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You are a paediatric registrar on the children’s intensive care unit. You are about to intubate a 2 year old child with severe meningococcal septicaemia. Your recent experience in ventilating children with this condition is that they often develop acute respiratory distress syndrome, and require high pressures to maintain adequate oxygenation and ventilation. At these high pressures significant leaks occur around the endotracheal tube, impairing effective ventilation, and on occasion it is necessary to change to an endotracheal tube of greater diameter. Re-intubation under such circumstances carries a greater risk of hypoxia because of the inevitable loss of positive airway pressure during the procedure. You think it would be wise to insert a cuffed endotracheal tube, in which the cuff could be inflated if leak becomes a problem. It has been traditionally taught that only uncuffed endotracheal tubes should be used for intubation in children under the age of 8 years to decrease the risk of airway mucosal injury and post-extubation stridor. You wonder if there is any evidence to the above statement.
Structured clinical question
In children needing intubation [patients], are cuffed endotracheal tubes [intervention] associated with increased incidence of post-extubation stridor/increased risk of airway mucosal injury [outcome]?
Search strategy and outcome
Cochrane and PubMed.
Pubmed—cuffed endotracheal tube AND children. Limits—RCT, English and child <18 years.
Cochrane central register of controlled trials—1.
Pubmed—1 RCT (same study as in Cochrane register). Limits excluding RCT—15 hits, of which 3 were relevant (1 review and 2 case control studies).
See table 4⇓.
Traditionally it has been taught that only uncuffed endotracheal tubes (ETT) should be used for children under the age of 8 years.4,5 Concerns regarding the use of cuffed ETTs originate from studies in adults6,7 and animals8 which indicate that cuffed tubes impair tracheal mucosal blood flow and are associated with higher incidence of post-extubation laryngeal oedema and tracheal stenosis. The pathological process of stenosis is thought to begin with tracheal tube pressure on the laryngotracheal mucosa, especially when the tube is too large or when the cuff is too inflated, causing mechanical oedema and ischaemic necrosis, followed by organisation into fibrotic tissue. However these data described the use of high-pressure, low-volume cuffed ETTs. Studies9 have documented a causal relation between the duration of intubation and the occurrence of laryngeal mucosal inflammation for cuffed and uncuffed ETTs. Subsequent studies1–3 using the modern high-volume, low-pressure cuffs have not shown any increase in the incidence of post-extubation stridor. In fact cuffed ETTs have been shown to decrease the number of laryngoscopies,1 reduce the risk of aspiration, and improve end-tidal CO2 monitoring.10 None of the studies were designed to compare incidence of subglottic stenosis between children intubated with cuffed or uncuffed endotracheal tubes. A cases series from France of five children with subglottic stenosis found that only one had immediate post-extubation stridor, with the others developing symptoms of dyspnoea 4–13 days after extubation.11 For this reason, it cannot be assumed that the absence of immediate post-extubation stridor means that subglottic stenosis will not develop. Future studies should be designed with subglottic stenosis as an endpoint before routine use of cuffed endotracheal tubes could be recommended.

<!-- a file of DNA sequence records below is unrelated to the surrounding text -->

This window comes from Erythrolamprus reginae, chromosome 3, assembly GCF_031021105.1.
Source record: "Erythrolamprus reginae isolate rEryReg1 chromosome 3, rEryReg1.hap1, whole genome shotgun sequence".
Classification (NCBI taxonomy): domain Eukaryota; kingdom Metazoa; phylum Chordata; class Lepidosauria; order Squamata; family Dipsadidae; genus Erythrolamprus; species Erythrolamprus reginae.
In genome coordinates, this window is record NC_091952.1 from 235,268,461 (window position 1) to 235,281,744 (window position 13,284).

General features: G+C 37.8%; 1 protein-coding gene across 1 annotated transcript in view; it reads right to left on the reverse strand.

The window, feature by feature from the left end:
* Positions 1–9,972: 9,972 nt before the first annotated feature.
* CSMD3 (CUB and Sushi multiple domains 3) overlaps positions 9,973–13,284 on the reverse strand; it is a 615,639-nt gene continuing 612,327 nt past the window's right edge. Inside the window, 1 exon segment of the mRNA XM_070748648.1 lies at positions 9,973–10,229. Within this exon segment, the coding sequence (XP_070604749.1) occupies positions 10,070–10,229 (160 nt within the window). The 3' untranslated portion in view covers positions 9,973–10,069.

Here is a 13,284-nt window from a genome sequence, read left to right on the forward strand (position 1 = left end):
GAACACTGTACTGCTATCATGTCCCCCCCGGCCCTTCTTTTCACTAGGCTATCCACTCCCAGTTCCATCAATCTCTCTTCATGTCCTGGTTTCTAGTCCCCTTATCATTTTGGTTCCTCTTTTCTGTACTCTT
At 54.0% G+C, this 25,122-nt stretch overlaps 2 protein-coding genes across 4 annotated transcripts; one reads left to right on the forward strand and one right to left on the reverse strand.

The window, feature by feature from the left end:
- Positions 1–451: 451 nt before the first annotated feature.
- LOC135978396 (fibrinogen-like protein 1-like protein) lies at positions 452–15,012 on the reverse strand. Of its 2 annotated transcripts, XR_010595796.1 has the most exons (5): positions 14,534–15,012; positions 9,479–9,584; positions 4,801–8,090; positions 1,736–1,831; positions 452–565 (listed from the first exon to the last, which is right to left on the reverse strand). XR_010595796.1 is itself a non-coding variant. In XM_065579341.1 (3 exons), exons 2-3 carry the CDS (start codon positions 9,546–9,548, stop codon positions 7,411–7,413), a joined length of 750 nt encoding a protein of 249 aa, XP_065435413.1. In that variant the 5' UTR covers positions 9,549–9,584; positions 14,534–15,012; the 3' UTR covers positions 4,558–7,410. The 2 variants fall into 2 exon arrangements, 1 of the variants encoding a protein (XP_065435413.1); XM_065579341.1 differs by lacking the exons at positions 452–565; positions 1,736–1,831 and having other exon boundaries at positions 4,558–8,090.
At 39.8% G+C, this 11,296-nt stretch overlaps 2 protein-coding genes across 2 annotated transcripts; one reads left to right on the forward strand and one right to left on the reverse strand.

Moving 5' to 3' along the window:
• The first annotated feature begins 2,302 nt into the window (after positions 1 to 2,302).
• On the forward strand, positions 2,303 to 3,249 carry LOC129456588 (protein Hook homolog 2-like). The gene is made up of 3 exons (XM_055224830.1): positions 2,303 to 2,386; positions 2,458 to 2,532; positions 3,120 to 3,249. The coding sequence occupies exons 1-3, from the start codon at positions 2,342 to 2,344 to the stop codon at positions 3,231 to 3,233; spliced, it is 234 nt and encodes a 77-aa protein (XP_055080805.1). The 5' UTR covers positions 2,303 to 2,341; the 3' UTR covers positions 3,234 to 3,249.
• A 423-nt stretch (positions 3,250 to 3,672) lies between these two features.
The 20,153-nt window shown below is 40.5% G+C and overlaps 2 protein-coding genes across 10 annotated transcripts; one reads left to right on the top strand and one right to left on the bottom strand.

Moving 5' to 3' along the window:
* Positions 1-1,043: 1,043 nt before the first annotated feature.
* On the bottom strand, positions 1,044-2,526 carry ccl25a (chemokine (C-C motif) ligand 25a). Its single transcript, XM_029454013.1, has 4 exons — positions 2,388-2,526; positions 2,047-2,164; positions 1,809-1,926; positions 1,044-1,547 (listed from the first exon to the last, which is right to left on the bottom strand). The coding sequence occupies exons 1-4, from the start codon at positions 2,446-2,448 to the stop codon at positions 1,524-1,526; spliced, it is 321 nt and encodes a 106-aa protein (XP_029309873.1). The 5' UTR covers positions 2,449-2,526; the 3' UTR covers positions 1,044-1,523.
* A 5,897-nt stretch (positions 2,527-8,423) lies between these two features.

CLINICAL BOTTOM LINE
The use of low-pressure, high-volume cuffed endotracheal tubes is not associated with increased incidence of post-extubation stridor in children. (Grade C)
There are no studies which adequately assessed potential long term consequences such as subglottic stenosis. (Grade D)
In selected cases in whom high airway pressures are anticipated during their intensive care stay, cuffed endotracheal tubes can be used to avoid the need for reintubation because of air leak around the ETT. (Grade C)
This case is based on experience from several cases. Details have been altered to ensure patient anonymity
Edited by Bob Phillips
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